Yeah, yeah, I know. I haven’t posted in a while. Between not feeling so hot and an addiction to this, I haven’t been doing much writing at all. The game is a total time suck that I am helpless to resist. Luckily for me, I can only play so long, because the heartless people who make it don’t make it for Macs. B. and I downloaded the full-length Windows version on his laptop and I ended up playing for something like five hours straight the other night while he was at a Celtics game. And I still wanted to play more. Despite the fact that my eyes hurt and my tendinitis was starting to come back in my hand. Really.
B. took said laptop back to SF today, which is probably good on a number of levels.
I have actually been working a bit on a chapter, or perhaps it is turning into a stand-alone essay, I am not sure. I got some flak last workshop for the relentlessly chronological nature of my chapters, and so I decided to write one based around a theme. In this case, the theme is food. So I am all over the place in time. I’m certainly enjoying writing it more than I have been the last couple of chapters…i have been feeling pretty constrained by the need to document everything that happened in the order that it happened. So whether this food piece turns out to be a chapter or a stand-alone essay, it’s probably a good thing.
What else? I got a package of two DVDs in the mail today. This would be unremarkable except that I didn’t order them, and I don’t know who did. They are both Korean movies. Whoever bought them paid with an Amex card. Which is interesting since I don’t know anyone who has an Amex. Our house is a Visa household, for obvious reasons. So, um, interesting. Don’t get me wrong, I like Korean movies, and these look good. It’s just a little mysterious.
I’ve been reading some interesting stuff for class, notably Amitav Ghosh’s In An Antique Land , which is like history and a travel memoir and a research quest involving linguistics, anthropology and religion, all in one. It’s a fascinating read, and it’s beautifully written (though it can be a bit dense). I’m also still plodding through Best American Essays 2005. In general, I am loving these pieces. But the relentless theme of nostalgia, loss and growing older is starting to get a bit, well, old. I think Susan Orlean (the editor) must have been going through a mid-life crisis, or a loss, or a nostalgic fit when she selected these. In any case, my favorite so far has been “Storm Country” by Paul Crenshaw, an essay about memory and the beauty of tornados. I’d say “Dog Troubles” is a close second…the title kind of says it all.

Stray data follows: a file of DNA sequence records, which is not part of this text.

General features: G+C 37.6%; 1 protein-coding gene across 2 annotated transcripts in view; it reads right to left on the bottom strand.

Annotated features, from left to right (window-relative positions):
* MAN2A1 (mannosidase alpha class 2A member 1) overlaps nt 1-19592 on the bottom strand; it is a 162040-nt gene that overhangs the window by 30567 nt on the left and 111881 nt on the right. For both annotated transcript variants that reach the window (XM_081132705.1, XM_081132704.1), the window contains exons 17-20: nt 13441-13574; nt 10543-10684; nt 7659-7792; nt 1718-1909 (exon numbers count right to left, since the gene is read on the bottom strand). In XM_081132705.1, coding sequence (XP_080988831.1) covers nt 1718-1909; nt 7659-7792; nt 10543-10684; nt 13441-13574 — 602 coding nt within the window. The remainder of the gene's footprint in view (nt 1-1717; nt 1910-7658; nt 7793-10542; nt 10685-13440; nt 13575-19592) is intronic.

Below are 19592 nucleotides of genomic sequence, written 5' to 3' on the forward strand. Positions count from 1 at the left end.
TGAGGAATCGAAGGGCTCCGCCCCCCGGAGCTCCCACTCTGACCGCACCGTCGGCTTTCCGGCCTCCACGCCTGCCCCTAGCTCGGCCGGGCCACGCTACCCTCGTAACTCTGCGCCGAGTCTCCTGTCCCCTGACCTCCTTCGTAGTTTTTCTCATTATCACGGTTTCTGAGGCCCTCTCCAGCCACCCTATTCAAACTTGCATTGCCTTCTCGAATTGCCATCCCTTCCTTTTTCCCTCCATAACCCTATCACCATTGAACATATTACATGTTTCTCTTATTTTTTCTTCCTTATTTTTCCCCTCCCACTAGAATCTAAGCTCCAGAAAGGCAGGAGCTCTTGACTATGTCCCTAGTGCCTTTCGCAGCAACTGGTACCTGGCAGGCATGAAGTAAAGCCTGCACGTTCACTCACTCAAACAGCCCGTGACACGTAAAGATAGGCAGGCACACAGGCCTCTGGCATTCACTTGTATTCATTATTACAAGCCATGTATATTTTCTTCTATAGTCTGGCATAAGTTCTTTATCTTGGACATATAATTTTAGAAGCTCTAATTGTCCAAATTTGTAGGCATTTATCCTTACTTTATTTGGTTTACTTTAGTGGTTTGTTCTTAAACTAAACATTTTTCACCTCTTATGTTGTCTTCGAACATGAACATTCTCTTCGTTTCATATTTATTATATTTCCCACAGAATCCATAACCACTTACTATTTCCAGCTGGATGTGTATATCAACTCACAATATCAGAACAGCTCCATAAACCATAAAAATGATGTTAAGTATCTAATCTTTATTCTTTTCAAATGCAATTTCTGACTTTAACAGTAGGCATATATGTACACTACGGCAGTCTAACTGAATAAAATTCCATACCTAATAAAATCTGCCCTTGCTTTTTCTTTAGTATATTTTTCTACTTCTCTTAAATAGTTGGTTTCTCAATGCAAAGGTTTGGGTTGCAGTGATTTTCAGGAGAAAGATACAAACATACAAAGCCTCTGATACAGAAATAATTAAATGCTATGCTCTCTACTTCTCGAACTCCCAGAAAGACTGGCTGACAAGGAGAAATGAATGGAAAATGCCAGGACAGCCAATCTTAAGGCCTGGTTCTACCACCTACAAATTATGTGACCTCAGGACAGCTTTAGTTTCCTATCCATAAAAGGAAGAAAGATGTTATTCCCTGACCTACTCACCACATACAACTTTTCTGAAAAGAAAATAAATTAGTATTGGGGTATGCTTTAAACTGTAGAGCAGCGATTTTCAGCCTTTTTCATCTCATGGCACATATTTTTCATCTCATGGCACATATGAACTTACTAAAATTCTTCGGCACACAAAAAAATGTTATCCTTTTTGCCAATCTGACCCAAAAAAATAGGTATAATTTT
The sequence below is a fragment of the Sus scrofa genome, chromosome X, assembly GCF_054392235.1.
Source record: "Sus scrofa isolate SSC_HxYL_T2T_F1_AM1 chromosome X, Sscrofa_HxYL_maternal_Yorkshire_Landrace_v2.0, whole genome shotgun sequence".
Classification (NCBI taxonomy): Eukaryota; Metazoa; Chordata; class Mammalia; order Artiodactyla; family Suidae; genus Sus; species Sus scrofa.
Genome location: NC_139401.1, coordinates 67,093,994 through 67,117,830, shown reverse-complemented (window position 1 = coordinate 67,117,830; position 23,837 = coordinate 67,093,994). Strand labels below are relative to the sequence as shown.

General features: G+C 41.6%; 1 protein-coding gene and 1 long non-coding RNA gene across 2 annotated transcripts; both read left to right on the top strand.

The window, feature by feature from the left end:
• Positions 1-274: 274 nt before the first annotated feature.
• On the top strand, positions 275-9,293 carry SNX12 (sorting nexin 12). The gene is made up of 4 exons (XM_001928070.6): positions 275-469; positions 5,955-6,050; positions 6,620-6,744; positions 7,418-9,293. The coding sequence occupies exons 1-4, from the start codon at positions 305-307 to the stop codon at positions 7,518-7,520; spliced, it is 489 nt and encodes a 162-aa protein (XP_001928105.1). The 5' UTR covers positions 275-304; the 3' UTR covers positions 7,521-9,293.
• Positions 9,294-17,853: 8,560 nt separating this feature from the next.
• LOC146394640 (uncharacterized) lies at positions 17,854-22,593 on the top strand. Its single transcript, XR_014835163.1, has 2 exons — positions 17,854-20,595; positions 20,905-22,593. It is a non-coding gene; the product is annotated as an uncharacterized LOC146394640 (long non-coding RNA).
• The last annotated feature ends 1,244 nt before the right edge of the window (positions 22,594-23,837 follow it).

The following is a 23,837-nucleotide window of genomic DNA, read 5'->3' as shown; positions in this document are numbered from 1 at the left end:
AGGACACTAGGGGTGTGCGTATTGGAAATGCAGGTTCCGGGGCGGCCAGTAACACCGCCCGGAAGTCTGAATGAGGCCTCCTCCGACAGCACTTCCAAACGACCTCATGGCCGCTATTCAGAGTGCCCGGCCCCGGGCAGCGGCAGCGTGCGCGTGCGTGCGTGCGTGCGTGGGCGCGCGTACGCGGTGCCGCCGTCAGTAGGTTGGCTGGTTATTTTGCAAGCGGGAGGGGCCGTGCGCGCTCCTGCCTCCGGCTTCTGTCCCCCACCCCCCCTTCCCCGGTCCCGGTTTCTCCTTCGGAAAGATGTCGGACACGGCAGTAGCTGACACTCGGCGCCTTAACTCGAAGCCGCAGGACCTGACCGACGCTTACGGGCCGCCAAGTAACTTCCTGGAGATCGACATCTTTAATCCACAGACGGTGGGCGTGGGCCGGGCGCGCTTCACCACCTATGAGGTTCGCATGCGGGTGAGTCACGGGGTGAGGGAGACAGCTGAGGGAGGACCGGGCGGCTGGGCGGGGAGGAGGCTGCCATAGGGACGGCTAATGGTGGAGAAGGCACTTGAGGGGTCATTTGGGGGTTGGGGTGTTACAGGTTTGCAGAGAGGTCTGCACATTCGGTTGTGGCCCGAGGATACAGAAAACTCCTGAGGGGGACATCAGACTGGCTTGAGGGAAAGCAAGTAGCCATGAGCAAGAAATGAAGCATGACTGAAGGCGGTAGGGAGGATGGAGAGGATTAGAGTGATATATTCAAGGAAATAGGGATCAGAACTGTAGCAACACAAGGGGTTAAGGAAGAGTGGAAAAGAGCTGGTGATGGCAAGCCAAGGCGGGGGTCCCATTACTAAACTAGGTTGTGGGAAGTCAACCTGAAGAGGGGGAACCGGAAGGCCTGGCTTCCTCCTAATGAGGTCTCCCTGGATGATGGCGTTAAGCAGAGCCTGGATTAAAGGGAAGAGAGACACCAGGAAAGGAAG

I suppose I should make some kind of comment here about the whole James Frey hubbub, but frankly, I am kind of James Freyed out for the moment, as his embellishments to his memoir and the Oprah bloodbath that followed have been the subject of classroom debate, work debate, email debate, casual dinner debate, and —well, you get the idea. At some point I am hoping to motivate and write a rant here, but the summary version is this: I think what James Frey did was wrong. What concerns me more is that the whole fiasco has given everybody — journalists, Oprah, fiction writers, poets, fiction writers, other memoirists, did I mention fiction writers? –the opportunity to talk about the “low standards” and “lost credibility” of the genre that I happen to write in, creative nonfiction. Stay tuned.